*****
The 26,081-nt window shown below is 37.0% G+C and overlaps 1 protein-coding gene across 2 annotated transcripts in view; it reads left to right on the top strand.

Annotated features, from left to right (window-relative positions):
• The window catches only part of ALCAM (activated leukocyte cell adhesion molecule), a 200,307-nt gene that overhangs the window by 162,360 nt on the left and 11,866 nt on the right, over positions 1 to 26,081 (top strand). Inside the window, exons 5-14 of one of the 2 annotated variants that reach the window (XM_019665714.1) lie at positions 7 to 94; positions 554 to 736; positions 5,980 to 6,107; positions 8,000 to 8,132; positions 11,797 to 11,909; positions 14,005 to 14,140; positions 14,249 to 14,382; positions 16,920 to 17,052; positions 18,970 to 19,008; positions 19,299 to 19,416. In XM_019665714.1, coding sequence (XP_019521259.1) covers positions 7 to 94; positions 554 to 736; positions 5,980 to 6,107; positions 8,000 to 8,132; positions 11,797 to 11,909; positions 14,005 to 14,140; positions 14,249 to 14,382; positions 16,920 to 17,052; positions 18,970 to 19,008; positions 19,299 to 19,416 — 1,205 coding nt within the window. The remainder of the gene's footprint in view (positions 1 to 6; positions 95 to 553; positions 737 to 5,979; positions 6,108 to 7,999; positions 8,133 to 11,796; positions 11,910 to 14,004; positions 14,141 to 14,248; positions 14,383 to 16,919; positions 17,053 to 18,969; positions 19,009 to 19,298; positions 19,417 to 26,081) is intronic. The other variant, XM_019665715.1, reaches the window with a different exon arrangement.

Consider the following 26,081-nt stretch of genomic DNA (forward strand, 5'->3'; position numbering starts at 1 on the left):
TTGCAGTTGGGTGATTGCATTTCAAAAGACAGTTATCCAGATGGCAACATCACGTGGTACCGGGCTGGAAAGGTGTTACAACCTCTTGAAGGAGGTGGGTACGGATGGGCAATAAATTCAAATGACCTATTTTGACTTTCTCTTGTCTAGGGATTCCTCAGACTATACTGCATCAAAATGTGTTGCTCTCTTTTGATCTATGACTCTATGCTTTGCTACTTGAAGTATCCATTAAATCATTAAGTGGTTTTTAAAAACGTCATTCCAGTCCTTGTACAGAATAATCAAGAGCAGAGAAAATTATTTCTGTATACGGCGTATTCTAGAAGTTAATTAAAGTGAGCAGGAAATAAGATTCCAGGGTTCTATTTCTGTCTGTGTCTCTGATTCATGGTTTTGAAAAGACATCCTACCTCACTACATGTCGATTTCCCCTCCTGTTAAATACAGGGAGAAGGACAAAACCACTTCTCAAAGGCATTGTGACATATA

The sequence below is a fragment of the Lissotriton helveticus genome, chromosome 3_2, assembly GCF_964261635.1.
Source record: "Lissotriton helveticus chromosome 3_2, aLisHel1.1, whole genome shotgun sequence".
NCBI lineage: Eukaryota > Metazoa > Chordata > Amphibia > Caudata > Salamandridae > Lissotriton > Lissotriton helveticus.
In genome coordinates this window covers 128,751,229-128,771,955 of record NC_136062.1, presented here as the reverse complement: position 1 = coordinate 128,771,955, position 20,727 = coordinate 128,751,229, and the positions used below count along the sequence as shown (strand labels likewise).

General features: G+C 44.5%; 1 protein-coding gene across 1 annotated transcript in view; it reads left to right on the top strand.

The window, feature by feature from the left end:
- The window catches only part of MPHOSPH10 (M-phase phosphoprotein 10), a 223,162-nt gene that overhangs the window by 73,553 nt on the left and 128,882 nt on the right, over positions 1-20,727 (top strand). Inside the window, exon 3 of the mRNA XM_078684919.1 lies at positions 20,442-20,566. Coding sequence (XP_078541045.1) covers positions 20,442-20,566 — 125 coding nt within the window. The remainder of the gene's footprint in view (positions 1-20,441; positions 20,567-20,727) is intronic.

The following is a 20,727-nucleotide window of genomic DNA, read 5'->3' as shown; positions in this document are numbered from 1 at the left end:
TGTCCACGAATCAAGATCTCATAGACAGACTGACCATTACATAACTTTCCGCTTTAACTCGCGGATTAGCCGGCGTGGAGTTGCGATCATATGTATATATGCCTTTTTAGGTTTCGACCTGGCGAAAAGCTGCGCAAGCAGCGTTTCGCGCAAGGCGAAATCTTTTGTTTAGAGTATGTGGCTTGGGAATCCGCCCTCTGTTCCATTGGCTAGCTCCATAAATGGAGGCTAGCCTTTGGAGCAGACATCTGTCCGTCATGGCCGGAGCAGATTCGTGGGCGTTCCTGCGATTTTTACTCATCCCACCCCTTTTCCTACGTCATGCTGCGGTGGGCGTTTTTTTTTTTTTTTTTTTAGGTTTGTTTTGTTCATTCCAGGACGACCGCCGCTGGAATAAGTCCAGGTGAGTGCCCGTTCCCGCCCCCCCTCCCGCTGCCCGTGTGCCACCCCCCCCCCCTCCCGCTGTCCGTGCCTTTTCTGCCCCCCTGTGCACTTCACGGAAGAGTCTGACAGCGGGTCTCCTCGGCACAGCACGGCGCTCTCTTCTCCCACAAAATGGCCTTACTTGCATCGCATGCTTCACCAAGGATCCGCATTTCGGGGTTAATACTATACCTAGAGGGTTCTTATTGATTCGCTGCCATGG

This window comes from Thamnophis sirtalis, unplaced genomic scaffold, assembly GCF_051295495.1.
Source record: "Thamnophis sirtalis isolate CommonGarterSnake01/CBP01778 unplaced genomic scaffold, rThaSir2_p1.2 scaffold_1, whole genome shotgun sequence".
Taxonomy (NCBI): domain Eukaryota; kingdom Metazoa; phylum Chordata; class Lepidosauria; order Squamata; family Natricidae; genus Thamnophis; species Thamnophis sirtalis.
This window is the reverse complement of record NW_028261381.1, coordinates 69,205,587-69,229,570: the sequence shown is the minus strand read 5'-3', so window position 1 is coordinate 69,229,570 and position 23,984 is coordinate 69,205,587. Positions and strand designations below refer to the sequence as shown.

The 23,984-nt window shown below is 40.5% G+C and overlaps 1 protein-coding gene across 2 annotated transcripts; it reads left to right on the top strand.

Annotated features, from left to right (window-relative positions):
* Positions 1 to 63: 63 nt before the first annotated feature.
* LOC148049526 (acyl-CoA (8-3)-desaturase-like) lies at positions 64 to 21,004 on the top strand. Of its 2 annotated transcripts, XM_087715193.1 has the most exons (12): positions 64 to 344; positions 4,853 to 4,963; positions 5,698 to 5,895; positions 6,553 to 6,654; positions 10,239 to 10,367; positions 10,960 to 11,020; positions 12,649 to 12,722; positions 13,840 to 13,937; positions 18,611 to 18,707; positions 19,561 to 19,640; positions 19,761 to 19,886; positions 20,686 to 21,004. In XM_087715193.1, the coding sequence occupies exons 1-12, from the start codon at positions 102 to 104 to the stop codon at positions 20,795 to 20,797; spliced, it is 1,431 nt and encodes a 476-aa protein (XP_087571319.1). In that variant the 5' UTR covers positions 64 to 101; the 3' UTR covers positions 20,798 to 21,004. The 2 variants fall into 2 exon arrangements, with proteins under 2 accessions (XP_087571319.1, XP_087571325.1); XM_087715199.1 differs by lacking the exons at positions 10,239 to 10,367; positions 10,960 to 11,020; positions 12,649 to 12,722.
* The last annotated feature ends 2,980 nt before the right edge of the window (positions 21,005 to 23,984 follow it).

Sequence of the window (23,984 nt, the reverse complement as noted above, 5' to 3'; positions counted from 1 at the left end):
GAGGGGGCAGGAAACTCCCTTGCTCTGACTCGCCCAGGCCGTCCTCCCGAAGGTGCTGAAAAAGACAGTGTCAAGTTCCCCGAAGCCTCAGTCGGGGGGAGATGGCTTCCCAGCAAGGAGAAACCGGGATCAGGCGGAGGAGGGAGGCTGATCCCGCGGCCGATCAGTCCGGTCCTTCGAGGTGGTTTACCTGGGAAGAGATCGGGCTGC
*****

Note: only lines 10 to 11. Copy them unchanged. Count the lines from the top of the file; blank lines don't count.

General features: G+C 44.5%; 1 protein-coding gene across 1 annotated transcript in view; it reads left to right on the top strand.

The window, feature by feature from the left end: